ILD-Microscopic Polyangiitis Is Associated With Worse Outcomes Than ILD Alone

Interstitial lung disease, CT scan
Lower percent predicted forced vital capacity may serve as an independent predictive factor for adverse outcomes in patients with interstitial lung disease and microscopic polyangiitis.

Patients with interstitial lung disease (ILD) and microscopic polyangiitis (MPA) generally have an overall poor prognosis, with lower percent predicted forced vital capacity (FVC%) representing an independent predictive factor for adverse outcomes, according to study results published in CHEST.

The study included a total of 84 consecutive patients with MPA-ILD and 95 patients with MPA-non-ILD. Researchers collected medical record data for review, including clinical data, pathological findings, laboratory data, results of pulmonary function tests, and outcomes. The researchers also compared clinical characteristics and outcomes data between 80 patients with MPA-ILD and 80 matched patients with idiopathic interstitial pneumonia without myeloperoxidase-anti-neutrophil cytoplasmic antibody-positivity (ILD-alone).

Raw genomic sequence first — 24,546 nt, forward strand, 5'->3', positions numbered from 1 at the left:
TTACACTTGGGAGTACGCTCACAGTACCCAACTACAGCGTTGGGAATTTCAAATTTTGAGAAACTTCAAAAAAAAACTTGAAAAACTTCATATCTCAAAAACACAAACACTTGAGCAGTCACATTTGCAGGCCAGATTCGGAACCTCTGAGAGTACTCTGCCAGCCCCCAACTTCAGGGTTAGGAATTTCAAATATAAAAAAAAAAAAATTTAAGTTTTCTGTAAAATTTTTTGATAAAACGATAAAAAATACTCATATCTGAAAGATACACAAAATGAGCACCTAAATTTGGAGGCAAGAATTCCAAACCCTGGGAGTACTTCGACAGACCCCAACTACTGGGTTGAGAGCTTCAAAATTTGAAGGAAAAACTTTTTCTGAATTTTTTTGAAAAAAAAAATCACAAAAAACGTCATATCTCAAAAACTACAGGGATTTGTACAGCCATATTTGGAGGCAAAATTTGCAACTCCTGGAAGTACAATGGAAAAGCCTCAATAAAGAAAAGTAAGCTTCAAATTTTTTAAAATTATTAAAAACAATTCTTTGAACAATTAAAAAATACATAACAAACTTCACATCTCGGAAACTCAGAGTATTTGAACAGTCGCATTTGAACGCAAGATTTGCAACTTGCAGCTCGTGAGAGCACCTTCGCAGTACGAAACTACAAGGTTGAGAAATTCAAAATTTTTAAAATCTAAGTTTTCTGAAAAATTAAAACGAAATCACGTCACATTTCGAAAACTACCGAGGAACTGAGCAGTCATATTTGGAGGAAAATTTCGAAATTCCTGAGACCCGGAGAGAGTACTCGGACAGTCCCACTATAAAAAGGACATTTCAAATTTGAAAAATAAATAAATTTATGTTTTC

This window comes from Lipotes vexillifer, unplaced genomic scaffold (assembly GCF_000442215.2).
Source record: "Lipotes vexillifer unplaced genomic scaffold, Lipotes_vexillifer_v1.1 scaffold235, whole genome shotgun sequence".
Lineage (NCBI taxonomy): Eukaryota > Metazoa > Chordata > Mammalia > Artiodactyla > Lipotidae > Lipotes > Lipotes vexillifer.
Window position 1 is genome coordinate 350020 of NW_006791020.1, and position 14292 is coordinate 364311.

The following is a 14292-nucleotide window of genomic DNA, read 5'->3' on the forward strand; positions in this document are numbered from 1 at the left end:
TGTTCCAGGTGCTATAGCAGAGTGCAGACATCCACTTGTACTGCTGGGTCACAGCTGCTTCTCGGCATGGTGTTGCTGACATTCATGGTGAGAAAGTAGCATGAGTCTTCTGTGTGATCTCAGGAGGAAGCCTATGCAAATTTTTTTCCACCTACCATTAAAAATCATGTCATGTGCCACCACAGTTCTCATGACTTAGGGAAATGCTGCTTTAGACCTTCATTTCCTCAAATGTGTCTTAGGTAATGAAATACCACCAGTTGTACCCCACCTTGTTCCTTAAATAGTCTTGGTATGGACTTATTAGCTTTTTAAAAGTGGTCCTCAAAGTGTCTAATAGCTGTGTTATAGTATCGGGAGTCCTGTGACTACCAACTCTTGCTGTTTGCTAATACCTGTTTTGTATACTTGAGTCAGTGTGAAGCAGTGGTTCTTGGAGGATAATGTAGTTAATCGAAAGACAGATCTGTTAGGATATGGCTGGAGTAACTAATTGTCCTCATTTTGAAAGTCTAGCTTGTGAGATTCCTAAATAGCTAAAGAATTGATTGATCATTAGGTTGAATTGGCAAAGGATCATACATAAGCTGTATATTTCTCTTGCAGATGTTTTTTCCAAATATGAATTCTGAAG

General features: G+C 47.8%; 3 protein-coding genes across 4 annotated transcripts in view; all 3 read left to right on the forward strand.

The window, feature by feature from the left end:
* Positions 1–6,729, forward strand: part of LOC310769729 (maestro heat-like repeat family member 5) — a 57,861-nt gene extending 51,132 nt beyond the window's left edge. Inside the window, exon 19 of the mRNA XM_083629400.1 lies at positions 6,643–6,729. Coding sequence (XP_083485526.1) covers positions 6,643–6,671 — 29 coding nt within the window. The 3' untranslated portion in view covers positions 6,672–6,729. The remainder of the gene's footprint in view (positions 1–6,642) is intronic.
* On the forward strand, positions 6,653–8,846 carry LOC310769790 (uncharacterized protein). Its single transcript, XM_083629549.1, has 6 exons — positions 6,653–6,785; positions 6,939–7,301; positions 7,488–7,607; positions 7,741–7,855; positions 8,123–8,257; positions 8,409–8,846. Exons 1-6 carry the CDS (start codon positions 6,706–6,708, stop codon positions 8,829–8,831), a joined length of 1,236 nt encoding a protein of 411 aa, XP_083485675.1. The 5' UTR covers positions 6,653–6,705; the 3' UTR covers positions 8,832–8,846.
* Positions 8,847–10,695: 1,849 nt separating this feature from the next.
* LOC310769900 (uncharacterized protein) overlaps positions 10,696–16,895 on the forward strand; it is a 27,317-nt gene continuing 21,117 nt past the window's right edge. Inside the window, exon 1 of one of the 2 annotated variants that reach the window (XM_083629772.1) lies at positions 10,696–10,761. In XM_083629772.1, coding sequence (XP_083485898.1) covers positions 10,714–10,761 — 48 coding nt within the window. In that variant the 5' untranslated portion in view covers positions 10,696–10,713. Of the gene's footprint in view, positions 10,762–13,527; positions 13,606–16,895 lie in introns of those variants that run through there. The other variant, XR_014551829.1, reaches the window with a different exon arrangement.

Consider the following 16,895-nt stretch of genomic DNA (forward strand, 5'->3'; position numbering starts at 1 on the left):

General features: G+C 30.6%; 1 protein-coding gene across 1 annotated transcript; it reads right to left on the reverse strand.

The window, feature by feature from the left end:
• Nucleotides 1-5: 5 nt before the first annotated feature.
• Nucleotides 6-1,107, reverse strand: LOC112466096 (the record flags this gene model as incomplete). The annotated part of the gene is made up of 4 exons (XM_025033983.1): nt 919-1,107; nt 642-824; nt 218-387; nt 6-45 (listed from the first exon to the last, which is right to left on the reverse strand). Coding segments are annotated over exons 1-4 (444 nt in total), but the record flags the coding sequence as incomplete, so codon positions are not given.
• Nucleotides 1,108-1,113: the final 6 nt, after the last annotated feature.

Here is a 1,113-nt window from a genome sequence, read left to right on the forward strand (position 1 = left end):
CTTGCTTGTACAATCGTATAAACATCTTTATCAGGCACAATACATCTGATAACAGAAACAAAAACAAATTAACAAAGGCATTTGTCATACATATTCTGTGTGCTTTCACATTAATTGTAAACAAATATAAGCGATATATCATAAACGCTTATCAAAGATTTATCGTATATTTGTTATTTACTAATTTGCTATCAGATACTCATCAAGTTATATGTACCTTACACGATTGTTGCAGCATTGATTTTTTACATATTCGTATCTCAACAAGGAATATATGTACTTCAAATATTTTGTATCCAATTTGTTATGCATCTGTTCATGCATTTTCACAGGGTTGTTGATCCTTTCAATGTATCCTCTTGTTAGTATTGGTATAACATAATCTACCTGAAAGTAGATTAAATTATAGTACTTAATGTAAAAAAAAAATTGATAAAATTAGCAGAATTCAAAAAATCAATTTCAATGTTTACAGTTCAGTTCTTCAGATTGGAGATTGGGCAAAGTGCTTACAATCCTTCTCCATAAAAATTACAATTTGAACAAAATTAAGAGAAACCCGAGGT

There were more men (66.7% vs 35.8%; P <.01) and former or current smokers (67.9% vs 31.6%; P <.01) in the MPA-ILD group vs the MPA-non-ILD group. A significantly greater number of patients with MPA-ILD also died during the observation period (51 vs 26; P <.01). Similarly, the matched MPA-ILD cohort had a significantly higher mortality compared with the matched ILD-alone arm (P <.01).

No difference was reported between the matched MPA-ILD and ILD-alone groups with regard to the adverse event (AE) incidence (1-year AE cumulative incidence rate: 7.5% and 5.2%, respectively; P =.75). A lower FVC% in the MPA-ILD group was independently associated with a higher mortality rate (hazard ratio [HR], 0.96 per 1% increase; P <.01) as well as a significantly higher AE incidence rate (HR, 0.96 per 1% increase; P =.01). According to multivariable Cox regression analysis, the development of an AE during the clinical course was associated with a significantly shorter survival (HR, 17.1; 95% CI, 6.04-48.4; P <.001).

Limitations of this study included its retrospective design as well as the inclusion of only patients with MPO-ANCA (antineutrophil cytoplasmic antibody)-positive MPA.

The researchers concluded that the “[e]stablishment of specific management for MPA-ILD and AE is urgently needed.”


Hozumi H, Kono M, Hasegawa H, et al. Clinical significance of interstitial lung disease and its acute exacerbation in microscopic polyangiitis. CHEST. Published online February 8, 2021. doi:10.1016/j.chest.2021.01.083